Authors: Red L. Jameson
Tags: #Romance, #Time Travel, #Historical
Copyright © 2014 Lanita B. Joramo
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hat do ye mean my brother is...missing?” Duncan MacKay hissed. A massive six and a-half foot tall Highlander, he was as menacing as they got, even if he no longer donned his seventeenth-century great plaid and long sword but wore a modern blue flannel and jeans. His words would have been beyond threatening if only they weren’t punctuated by a toilet flush and a groan in the background.
His hazel eyes darted in the direction of the bathroom from where he paced in the pastel living room of his small Ithaca, New York house, concern clearly written through his disheveled red hair and tense visage. But his gaze lasered in at Clio and Erato, the two completely-out-of-place, golden toga-wearing muses standing close to an over-stuffed baby blue couch. The muses were the culprits who had transported him from 1653 to current times and had also played matchmakers. It was called a
, where a participant would be flung through time and meet the love of his or her life. Well, to be fair for Duncan’s
two gods had helped with the time travel and played as cupids too. Oh, not literal Cupid. That god retired over a thousand years ago.
“Tell me—” Duncan’s voice was low enough to growl, “—where he is and what the fu—hell is going on.”
“I’ll tell you everything, but...” Clio, the muse of history, glanced down the hallway to the bathroom after hearing another moan. “But is she all right?”
Duncan took a threatening step forward, a purplish vein standing out on his forehead. “Does she sound like she’s all right?” As if strengthening his statement, another soft grumble came from the bathroom. But he glared at the muses all the more. “She won’ let me take her to a physician, stubborn woman!”
“I heard that!” a muffled voice called from behind the bathroom door.
“I want ye to hear that, Fleur. God damn—holy hell—” Duncan shouted, but the last of his oaths came out strained. His voice cracked and his hazel eyes suddenly rimmed red. He turned toward the bathroom, his gigantic shoulders slumping. “Will ye let me take ye to the doctor’s now?”
“I—well, no.” The muffled voice, Fleur’s, sounded calm at least.
However, Duncan was anything but. He wheeled toward the muses again, his hazel eyes popping with orange bursts, his red hair seeming to brighten with his angry mood. “My beautiful wife has been vomiting for days, won’ let me take her to a physician, and now ye come here and tell me my brother is missing?”
Clio and Erato held hands before answering.
“Yes,” Clio said. “I’m so sorry. But I can check on your wife for you.”
“The damned door’s locked.”
Clio cocked an auburn brow. “That’s never stopped me before.”
“Don’t you dare!” Fleur hollered, still from the confines of the bathroom. “Just tell Duncan what happened to his brother. And shout. I want to know too.”
Clio glanced at Duncan who took another step forward, this time leaning closer to the muses and whispering, “If she doesn’ come out in five minutes, go in there. Ye ken?”
Clio checked on her twin-like sister who nodded for both of them. Then Erato, the muse of romantic writing, took a deep breath.
“After you landed in this century,” Erato said, “we went back to the last known whereabouts of your brothers’.”
Duncan nodded. “The Native American Yamasee village in what is now South Carolina, eh? In 1653, right? That’s where Jacob wrote to me last.”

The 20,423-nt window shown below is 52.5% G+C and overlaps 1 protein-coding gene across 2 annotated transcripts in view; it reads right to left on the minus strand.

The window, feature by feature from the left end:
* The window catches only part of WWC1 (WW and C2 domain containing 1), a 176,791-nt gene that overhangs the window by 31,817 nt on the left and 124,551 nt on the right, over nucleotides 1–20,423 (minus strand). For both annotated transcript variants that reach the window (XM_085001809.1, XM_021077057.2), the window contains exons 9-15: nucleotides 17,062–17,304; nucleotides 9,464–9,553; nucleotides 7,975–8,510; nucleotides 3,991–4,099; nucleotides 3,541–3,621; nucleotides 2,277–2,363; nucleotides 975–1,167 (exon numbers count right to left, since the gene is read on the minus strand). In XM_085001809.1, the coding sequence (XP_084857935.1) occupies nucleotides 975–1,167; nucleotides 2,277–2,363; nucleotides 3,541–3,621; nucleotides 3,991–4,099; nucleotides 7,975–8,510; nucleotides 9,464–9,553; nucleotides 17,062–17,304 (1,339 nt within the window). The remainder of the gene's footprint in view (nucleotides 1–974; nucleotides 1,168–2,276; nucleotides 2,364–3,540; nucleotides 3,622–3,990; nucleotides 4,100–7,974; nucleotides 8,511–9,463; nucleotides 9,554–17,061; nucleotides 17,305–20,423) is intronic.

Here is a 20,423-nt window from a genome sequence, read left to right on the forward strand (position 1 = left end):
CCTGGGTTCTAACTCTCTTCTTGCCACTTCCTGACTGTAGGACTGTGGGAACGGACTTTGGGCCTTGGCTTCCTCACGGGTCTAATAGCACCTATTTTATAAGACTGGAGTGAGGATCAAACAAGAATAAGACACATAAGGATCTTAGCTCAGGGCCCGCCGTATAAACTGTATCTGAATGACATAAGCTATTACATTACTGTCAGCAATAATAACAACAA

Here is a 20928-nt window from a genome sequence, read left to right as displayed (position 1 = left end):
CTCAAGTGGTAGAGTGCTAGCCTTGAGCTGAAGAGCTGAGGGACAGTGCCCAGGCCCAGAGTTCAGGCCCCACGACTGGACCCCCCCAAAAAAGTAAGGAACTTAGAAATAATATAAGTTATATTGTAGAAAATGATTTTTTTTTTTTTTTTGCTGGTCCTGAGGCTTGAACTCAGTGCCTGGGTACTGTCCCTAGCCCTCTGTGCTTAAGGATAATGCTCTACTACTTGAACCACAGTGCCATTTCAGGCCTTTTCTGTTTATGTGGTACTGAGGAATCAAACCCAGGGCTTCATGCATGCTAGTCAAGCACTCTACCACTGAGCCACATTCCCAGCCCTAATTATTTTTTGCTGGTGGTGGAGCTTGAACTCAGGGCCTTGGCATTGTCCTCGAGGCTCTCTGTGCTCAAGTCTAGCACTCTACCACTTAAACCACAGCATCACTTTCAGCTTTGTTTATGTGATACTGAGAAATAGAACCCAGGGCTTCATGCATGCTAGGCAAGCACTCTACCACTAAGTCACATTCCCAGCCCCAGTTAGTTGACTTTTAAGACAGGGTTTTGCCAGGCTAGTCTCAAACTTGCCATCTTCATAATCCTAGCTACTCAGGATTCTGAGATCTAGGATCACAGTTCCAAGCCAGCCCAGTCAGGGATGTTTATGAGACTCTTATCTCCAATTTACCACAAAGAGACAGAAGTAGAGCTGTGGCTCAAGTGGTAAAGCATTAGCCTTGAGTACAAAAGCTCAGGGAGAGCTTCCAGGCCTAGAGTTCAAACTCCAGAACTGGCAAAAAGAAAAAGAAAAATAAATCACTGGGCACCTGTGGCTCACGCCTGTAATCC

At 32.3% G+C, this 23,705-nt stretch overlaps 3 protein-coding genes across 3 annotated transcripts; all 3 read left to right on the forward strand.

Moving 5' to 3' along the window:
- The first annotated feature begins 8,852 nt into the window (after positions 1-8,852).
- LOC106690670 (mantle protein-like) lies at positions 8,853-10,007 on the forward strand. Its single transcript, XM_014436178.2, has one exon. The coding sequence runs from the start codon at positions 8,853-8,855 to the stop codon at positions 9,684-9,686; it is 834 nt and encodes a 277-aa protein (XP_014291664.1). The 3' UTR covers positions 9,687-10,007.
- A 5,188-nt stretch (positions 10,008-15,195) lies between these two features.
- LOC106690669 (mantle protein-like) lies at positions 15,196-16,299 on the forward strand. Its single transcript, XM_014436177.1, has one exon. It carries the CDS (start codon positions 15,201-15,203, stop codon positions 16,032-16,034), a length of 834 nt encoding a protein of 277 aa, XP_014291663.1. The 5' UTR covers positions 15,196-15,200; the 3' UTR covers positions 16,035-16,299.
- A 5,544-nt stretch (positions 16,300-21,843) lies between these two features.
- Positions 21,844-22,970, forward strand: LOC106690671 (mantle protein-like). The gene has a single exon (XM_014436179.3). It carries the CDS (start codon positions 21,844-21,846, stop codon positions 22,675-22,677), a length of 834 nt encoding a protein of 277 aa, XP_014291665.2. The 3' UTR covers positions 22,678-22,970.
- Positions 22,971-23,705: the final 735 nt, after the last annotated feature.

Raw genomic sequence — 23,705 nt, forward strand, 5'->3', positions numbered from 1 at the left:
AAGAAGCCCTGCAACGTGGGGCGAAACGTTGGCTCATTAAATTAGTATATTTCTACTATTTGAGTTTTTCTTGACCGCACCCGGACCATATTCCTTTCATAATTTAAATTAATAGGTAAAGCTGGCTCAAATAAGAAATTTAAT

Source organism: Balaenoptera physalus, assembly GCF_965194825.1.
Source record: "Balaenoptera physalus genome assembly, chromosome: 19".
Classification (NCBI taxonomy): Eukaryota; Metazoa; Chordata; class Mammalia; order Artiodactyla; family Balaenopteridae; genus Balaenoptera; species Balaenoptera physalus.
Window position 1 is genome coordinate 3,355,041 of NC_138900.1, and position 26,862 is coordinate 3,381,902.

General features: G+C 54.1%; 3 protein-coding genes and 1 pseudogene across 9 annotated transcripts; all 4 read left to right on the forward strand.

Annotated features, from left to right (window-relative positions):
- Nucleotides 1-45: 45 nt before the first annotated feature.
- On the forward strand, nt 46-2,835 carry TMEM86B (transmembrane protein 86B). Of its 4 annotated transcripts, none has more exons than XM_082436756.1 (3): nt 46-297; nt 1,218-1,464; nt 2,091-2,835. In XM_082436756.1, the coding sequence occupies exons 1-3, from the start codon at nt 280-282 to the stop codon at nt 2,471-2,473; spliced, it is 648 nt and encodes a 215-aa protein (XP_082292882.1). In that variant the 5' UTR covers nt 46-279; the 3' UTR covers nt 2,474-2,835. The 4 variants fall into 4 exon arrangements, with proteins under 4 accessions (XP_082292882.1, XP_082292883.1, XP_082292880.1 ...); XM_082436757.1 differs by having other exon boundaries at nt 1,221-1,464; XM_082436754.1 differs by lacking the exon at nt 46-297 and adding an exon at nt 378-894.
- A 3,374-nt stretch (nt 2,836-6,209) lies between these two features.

“Yes.” Clio nodded. After she took a measured breath then another quick glance at her sister, she finally divulged the bad news. “Okay, have you done any research about that particular village in that particular time?”
Duncan’s brows furrowed all over again. “Nay.”
“They die,” Erato said so quickly it sounded more like
“What? What did she say?” Fleur yelled through the bathroom door.
Clio rolled her eyes. “They die. The reason why I can take your brothers to a different time is because in 1653 they all die. Smallpox ravages the village. So, to keep the balance of time, the plan was we were to go back in time, try to find your brothers before the outbreak, then resurface them and other survivors in another time.”
Duncan swayed, his ruddy, fuming complexion blanching in a heartbeat. He took two steps away from the muses, his eyes wide, then his back thudded against a nearby wall. After another flush of the toilet and a quick running of water, from out of the bathroom scrambled Fleur. Stunningly beautiful even in just jeans and a loose t-shirt, she was tall, thin, with long dark hair and brilliant onyx eyes. Only four months ago she’d been flung back in time to meet Duncan. Now happily married and living in current times, she well knew her husband’s wish for his brothers to be with him. She hurried to Duncan, wrapping her arms around him as soon as she could.
“What do you mean ‘try to find them before the outbreak?’ You’re going to save them, right? Tell me you’re going to save them!” She might have looked like the epitome of femininity, but she was just as much a fighter. Her words were harsh and reprimanding.
Clio and Erato both swallowed.
“When—when we arrived at the village,” Erato said, “the outbreak had already begun.”
“Jesus,” Duncan whispered. “Well, go back farther in time then. Go back to when none of them had smallpox.”
“It doesn’t work that way.” Clio shook her head. “You think I wouldn’t have some sort of utopia if it worked differently? You think I’d let the suffering continue?”
“God.” Duncan’s voice shook. Fleur held him more firmly.
“We have Michael and Thomas, of course. Your other half brothers.” Clio tried to reassure, even reaching a hand out to the couple. But she never actually touched them, instead, turning a tad more toward her sister.
“We also have the other twenty-two survivors from the village.” Erato and Clio smiled at each other, proud of saving the humans from their terrible fate.
“Can—can I see them? See my brothers?” Duncan asked quietly.
Clio shook her head. “Sorry. They have to be under quarantine for a few more weeks. We have to make sure they don’t spread smallpox, as well as ensure they didn’t catch it. But we can shuffle them through time during the process, so you can see them sooner.”